for some families to communicate, contributing to their lack of comfort.
It also appears that perceptions of museums were a barrier. The word “museum” seemed to carry negative connotations for a lot of families. Respondents saw museums as passive, old, and academic versus interactive and engaging. In their minds, museums were associated with places that display old historical artifacts for visitors to view but not necessarily touch and interact with. Many focus group participants did not see how CDM provided more educational and fun experiences; in some cases, they weren’t even sure what the goals of the museum were, despite having visited the museum before participating in the focus group discussions.
Values related to education more broadly may have played a role in these perceptions. Traditionally education is highly valued in Vietnamese culture and is perceived as being the sole responsibility of the school system and the teachers. Parents tend to keep some distance from their children’s education. In addition, to some extent play and learning are seen as two distinct activities. This perception may be one of the reasons that focus group participants were not clear on the goals of the children’s museum, which is intended to be both fun and educational.
Generational differences in the Vietnamese community also emerged. First-generation members, or those born outside the United States, tend to speak Vietnamese in the home and tend to live in more insular communities. They value their cultural traditions and enjoy sharing and talking about their memories of life and traditions in Vietnam.
Individuals who immigrated to the United States as children (referred to as 1.5 generation) and second-generation members (those born in the United States) are more likely to be acculturated, may speak the Vietnamese language but have limited reading and writing abilities, and in general are less tied to Vietnamese customs. They enjoy seeing their traditions reflected in their community and like the idea of exposing their children to the traditions. However, they also value multicultural perspectives and seek to instill in their children respect for all cultures.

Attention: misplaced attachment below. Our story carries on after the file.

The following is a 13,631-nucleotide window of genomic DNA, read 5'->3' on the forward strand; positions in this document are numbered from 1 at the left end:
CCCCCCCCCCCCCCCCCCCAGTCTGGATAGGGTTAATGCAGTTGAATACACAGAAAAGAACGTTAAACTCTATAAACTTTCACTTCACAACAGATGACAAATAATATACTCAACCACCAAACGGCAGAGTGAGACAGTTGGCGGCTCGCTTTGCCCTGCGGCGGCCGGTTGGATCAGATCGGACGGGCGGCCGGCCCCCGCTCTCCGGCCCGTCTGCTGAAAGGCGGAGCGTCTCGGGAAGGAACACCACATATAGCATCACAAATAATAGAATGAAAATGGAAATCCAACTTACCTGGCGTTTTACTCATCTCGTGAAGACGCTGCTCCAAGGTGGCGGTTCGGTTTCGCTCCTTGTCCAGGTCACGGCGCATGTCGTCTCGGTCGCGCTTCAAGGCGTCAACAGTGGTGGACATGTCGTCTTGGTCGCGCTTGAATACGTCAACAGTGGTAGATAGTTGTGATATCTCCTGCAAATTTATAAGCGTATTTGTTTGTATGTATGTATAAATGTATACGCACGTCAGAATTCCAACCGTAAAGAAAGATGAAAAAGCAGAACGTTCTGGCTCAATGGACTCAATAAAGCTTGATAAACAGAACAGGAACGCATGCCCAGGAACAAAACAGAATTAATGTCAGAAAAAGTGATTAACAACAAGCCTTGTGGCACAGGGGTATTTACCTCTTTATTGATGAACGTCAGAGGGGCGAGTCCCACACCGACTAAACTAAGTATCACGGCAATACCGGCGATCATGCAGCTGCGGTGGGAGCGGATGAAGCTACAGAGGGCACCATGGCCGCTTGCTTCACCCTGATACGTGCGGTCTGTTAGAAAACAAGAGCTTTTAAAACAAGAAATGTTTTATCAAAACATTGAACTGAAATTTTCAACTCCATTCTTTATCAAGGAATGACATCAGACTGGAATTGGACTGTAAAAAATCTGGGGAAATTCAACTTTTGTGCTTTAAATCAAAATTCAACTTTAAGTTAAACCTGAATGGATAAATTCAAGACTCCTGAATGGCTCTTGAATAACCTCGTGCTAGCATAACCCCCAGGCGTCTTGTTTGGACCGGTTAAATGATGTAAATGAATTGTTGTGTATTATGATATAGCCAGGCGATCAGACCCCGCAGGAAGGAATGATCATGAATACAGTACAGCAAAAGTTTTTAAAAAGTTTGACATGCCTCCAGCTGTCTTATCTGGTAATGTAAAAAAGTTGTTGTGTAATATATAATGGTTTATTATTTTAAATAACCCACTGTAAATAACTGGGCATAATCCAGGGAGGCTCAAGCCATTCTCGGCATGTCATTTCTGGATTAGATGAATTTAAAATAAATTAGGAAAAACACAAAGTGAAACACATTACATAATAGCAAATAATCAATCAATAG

Planning an Exhibition for the Vietnamese Community
One of the first major projects for the partners in the initiative was to plan a museum exhibition on mathematics and science called Secrets of Circles. The goal of the exhibition was to introduce young children to the concept of a circle as a geometric shape seen in nature and their everyday life. The exhibition included stations at which visitors can use a compass to draw circles; explore the rolling and spinning patterns of three-dimensional circles; and observe spinning circles that change into cylinders, a sphere, and a torus. Throughout the exhibition, children and their caregivers learn about the math, science, and beauty of this shape.
Based on feedback from the community and their own research, museum designers incorporated some key Vietnamese cultural icons into the exhibition. For example, bamboo was selected as the main building material for the exhibition, and the Vietnamese round boat and a rice sieve were used as examples of circular objects. Museum staff also deliberated about whether to translate the labels into Vietnamese. Despite their awareness that younger Vietnamese people may not read the language, they decided to move forward with the translations. “It was a good decision,” says Martin. “In particular, first-generation Vietnamese were glad to see the text and graphics in their language.”
According to the summative evaluation of Secrets of Circles completed by Allen and Associates, many of the exhibition’s elements succeeded in helping families feel more comfortable at the museum.6